Every time you modify a collection you should get a new data structure reflecting the change you made, leaving the previous collection unchanged.
Persistent data structures allow you to do this with an efficient implementation (who wants copy on write these days?) so that you can freely share references of all your colections, knowing that nobody can mutate them.
If you're on Java you can try out persistent collections with this great port from Clojure:

Step 3) Implementation details:

LinkedHashMap remembers insertion order by adding two additional pointers to every node stored in the map: previous and next. 
Adding and removing an element it's just a matter of changing a couple of pointers in place because hey! it's all mutable state here. Ordering works just like LinkedList works.

If we want a persistent data structure we can't have mutability and we must create a node with updated pointers. But if the pointers are referring to other nodes when we create a new node all the nodes that were referring to it also need to be updated.
And that goes on and on until you basically implemented an inefficient copy on write structure.
What to do then?

There exist already a couple of implementations of a persistent sorted map:

- Clojure internally uses an array-map which is just an array of key-values that implements the Map interface. This is efficient for very small maps, but as soon as you try to modify it it turns into a standard has-map.
- Another implementation of ordered map uses a backing vector to redundantly store the key-value pairs. Every time you add a new element you grow the vector (which is efficient in Clojure) and save the index of the element inside the backing map. Every time you remove an element you fill the vector position with a nil. This is a reasonably fast implementation but has the potential of eating up all the space if you never remove all those nil references.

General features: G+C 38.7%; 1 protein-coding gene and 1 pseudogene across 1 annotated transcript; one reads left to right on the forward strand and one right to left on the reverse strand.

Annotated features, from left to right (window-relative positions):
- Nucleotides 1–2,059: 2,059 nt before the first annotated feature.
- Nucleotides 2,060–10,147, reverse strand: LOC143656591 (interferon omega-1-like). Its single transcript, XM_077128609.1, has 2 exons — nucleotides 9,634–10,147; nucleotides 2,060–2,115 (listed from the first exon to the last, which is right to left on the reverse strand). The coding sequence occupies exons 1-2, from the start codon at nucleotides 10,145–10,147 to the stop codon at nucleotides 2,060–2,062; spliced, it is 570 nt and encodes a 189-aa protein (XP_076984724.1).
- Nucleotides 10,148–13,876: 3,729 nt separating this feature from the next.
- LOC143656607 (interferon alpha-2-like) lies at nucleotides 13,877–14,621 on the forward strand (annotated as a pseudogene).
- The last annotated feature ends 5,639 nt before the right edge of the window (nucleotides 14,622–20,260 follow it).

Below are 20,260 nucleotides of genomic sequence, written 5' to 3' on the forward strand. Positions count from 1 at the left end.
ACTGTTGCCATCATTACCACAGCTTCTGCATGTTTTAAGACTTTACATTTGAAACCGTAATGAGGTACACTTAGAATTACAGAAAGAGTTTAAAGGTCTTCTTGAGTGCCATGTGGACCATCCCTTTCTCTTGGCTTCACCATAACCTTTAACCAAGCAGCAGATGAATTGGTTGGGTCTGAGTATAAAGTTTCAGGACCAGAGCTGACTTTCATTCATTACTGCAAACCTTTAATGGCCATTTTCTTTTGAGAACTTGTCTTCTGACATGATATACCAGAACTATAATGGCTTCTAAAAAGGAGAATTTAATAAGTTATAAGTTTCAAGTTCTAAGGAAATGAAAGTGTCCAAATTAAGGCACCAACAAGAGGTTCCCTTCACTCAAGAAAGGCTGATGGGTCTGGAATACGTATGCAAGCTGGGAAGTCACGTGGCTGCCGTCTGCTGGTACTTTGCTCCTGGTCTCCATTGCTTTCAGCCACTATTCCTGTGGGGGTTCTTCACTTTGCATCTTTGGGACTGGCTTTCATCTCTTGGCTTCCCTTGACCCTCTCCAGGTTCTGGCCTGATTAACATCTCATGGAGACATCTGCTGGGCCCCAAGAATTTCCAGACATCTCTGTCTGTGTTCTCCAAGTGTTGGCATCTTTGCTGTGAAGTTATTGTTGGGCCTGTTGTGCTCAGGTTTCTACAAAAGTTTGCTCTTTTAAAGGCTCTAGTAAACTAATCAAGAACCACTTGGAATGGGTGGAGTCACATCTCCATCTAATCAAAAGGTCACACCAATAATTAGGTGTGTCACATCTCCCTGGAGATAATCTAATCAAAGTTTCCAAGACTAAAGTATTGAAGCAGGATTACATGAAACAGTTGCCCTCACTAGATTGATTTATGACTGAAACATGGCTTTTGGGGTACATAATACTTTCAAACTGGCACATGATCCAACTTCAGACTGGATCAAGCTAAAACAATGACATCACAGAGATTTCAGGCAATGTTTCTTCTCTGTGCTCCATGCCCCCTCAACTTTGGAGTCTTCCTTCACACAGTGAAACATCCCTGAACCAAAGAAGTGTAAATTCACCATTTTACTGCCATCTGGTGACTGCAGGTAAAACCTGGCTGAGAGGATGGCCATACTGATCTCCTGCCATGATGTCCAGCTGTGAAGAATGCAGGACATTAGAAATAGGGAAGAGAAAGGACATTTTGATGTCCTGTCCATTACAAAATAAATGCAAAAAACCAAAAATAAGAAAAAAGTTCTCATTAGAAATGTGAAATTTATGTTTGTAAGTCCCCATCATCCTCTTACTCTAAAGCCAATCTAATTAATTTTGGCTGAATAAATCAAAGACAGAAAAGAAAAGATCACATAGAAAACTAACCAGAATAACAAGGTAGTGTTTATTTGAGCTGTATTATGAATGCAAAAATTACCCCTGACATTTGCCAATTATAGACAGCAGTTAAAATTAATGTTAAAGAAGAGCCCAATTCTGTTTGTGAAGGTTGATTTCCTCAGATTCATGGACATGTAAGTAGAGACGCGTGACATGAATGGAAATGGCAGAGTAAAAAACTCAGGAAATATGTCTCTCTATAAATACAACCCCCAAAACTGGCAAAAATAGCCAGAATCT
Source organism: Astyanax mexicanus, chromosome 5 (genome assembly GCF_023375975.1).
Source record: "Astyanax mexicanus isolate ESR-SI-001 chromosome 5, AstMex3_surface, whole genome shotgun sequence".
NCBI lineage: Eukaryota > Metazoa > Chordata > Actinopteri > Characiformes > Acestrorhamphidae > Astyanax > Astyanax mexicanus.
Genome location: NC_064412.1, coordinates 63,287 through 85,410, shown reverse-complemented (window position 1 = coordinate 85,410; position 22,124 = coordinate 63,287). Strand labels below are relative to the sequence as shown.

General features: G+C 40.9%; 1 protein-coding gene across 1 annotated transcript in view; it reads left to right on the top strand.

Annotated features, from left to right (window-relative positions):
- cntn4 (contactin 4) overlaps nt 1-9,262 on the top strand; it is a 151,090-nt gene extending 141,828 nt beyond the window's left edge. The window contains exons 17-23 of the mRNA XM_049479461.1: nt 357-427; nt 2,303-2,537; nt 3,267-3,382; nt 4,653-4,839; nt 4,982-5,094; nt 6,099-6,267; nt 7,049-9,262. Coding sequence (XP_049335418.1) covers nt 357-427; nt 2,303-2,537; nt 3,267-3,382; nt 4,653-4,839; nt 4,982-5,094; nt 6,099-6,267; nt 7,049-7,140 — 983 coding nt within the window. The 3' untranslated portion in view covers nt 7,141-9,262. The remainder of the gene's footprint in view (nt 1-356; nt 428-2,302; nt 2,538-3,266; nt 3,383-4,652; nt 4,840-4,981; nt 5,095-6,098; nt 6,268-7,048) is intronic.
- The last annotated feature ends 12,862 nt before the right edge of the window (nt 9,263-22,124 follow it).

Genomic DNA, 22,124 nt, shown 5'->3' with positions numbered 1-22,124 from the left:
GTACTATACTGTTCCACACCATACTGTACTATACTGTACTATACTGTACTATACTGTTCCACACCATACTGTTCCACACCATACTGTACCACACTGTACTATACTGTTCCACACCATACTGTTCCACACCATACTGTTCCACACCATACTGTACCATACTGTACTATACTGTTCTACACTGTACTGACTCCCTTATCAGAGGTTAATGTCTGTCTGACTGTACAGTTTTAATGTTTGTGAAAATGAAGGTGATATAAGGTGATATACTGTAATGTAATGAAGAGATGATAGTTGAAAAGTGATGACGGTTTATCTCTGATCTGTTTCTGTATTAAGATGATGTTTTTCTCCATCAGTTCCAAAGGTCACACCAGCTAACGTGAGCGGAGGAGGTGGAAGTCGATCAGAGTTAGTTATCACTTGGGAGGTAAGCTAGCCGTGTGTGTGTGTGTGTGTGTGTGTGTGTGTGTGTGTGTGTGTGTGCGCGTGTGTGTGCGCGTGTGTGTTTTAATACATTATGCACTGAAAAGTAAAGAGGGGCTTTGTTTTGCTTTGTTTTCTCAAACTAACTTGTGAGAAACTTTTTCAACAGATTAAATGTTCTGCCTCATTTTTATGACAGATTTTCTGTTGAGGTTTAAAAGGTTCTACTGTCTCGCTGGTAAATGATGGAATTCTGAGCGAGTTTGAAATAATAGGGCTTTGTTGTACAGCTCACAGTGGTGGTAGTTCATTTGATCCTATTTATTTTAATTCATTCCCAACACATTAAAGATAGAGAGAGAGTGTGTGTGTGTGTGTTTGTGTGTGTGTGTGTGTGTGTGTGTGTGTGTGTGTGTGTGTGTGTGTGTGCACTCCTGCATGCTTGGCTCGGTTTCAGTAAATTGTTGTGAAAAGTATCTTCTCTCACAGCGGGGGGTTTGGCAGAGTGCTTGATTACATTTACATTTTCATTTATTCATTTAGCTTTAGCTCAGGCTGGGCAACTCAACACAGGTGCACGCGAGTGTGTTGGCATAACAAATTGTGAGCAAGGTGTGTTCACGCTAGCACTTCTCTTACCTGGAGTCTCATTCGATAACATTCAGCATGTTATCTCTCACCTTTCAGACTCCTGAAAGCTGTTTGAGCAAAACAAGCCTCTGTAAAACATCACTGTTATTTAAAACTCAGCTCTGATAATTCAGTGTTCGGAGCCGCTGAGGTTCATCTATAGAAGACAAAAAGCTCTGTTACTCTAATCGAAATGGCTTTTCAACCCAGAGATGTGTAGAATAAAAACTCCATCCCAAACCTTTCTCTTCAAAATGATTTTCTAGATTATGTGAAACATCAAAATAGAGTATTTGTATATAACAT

Step 4) Solution:

In literature you find plenty of functional data structures that may suggest you a smart implementation: zippers, finger-trees, functional graphs etc. But surprisingly there is a very simple and efficient solution to this problem.

You can do exactly what a LinkedHashMap does, only instead of storing references to other nodes, you store references to the keys of those nodes.
If your map entry looks like [key value left-key right-key] every time you remove an element in the list you just need to update the left an right node to point at each other's key, skipping the node in the middle.

So instead of a simple query + remove you're actually doing 3 queries, 1 remove and 2 adds. But since it's a map all those operations work on constant time.

There are other small optimisations such as promoting the head and the tail of the list as class members so you perform faster insertion and faster deletion at the extremities.

If code with lots of parens does not discourage you have a look at the Clojure implementation here:

All summed up this implementation has the same Big O complexity of a persistent hash map and an effective complexity of about 2.5 times slower, which is great.
I already see a potential application for a REPL as an immutable map where you can undo and redo evaluations effortlessly. But that's for another post.
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Why, did Google buy shares in a big optometrist company? :-/
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At The Galileo
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Watching: The Big Lebowski